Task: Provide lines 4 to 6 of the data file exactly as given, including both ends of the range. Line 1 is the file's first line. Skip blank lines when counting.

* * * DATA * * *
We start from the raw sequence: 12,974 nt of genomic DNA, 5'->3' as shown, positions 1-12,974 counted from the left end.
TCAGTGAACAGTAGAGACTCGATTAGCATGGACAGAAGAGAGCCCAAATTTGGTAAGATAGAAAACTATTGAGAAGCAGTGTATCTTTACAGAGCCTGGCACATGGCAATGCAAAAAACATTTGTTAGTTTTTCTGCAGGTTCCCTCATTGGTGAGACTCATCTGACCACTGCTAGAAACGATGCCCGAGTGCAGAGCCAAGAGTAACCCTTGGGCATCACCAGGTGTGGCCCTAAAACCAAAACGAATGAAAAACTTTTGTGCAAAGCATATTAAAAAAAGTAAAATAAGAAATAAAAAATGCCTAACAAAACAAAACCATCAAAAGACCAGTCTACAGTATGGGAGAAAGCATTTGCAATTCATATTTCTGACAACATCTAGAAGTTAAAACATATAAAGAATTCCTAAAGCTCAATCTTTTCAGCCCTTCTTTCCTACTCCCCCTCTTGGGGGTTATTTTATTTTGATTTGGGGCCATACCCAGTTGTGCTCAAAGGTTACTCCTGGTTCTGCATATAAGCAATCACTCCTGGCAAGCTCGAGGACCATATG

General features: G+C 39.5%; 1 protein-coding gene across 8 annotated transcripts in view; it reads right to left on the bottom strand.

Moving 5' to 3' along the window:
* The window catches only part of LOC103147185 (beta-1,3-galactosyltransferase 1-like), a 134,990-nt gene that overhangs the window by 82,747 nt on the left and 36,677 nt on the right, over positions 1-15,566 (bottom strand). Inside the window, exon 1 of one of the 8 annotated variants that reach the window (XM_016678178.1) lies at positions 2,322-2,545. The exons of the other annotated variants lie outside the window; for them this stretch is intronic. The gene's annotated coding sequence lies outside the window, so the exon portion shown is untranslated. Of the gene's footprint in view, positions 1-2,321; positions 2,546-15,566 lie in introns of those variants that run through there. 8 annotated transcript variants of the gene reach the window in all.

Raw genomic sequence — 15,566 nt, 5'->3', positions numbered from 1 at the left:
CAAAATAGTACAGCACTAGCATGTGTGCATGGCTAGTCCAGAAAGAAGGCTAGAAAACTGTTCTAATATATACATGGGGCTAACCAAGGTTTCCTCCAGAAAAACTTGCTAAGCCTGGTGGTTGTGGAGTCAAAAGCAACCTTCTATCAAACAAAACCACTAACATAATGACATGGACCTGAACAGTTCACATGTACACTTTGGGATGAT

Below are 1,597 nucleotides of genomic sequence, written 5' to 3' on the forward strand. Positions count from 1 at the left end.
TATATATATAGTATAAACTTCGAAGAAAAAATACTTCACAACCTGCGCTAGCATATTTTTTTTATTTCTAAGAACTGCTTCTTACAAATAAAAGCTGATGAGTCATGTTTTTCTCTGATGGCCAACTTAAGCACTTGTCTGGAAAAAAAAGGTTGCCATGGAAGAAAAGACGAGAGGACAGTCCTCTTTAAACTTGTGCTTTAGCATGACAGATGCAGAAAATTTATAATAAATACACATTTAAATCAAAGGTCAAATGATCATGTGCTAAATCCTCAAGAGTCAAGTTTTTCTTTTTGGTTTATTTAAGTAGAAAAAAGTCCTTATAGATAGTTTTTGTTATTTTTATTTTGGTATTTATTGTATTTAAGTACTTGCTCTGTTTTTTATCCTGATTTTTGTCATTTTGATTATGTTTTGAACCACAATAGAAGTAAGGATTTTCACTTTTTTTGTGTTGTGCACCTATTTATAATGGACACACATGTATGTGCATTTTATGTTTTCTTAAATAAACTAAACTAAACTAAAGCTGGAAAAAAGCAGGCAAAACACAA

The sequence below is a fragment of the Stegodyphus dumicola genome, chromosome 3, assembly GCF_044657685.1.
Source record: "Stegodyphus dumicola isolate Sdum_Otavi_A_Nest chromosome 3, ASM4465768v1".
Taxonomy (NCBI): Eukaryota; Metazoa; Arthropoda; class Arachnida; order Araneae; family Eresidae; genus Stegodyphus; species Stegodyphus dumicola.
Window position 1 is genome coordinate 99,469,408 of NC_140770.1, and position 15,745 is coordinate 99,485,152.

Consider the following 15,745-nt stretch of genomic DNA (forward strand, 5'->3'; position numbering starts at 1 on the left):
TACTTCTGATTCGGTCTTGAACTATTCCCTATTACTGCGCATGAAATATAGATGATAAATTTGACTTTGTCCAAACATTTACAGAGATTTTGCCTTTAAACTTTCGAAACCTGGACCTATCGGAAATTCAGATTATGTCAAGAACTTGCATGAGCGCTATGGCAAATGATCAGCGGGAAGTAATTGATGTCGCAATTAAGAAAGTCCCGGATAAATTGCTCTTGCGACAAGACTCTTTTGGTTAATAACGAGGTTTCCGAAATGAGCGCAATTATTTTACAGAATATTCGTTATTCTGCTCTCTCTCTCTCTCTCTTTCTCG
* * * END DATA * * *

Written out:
Moving 5' to 3' along the window:
* The window catches only part of LOC103147185 (beta-1,3-galactosyltransferase 1-like), a 134,990-nt gene that overhangs the window by 82,747 nt on the left and 36,677 nt on the right, over positions 1-15,566 (bottom strand). Inside the window, exon 1 of one of the 8 annotated variants that reach the window (XM_016678178.1) lies at positions 2,322-2,545. The exons of the other annotated variants lie outside the window; for them this stretch is intronic. The gene's annotated coding sequence lies outside the window, so the exon portion shown is untranslated. Of the gene's footprint in view, positions 1-2,321; positions 2,546-15,566 lie in introns of those variants that run through there. 8 annotated transcript variants of the gene reach the window in all.

Raw genomic sequence — 15,566 nt, 5'->3', positions numbered from 1 at the left: